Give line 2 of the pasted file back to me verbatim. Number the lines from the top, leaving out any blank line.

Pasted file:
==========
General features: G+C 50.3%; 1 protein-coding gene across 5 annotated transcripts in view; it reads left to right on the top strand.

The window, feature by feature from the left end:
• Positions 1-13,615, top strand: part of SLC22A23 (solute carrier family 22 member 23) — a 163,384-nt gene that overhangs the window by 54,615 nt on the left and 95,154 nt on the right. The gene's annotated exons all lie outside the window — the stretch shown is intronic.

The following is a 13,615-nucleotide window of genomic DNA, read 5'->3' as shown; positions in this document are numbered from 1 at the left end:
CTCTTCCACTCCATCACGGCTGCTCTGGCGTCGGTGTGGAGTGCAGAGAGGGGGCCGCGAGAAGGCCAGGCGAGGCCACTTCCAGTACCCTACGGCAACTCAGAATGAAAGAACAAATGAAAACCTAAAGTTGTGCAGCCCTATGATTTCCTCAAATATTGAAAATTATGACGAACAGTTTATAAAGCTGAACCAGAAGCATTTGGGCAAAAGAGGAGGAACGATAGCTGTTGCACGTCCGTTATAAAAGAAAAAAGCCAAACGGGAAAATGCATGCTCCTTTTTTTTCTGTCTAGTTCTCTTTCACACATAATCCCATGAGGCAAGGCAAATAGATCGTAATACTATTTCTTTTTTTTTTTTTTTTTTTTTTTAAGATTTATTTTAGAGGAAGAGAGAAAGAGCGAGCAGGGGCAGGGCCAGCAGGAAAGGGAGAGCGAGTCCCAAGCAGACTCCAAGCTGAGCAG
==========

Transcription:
The window, feature by feature from the left end: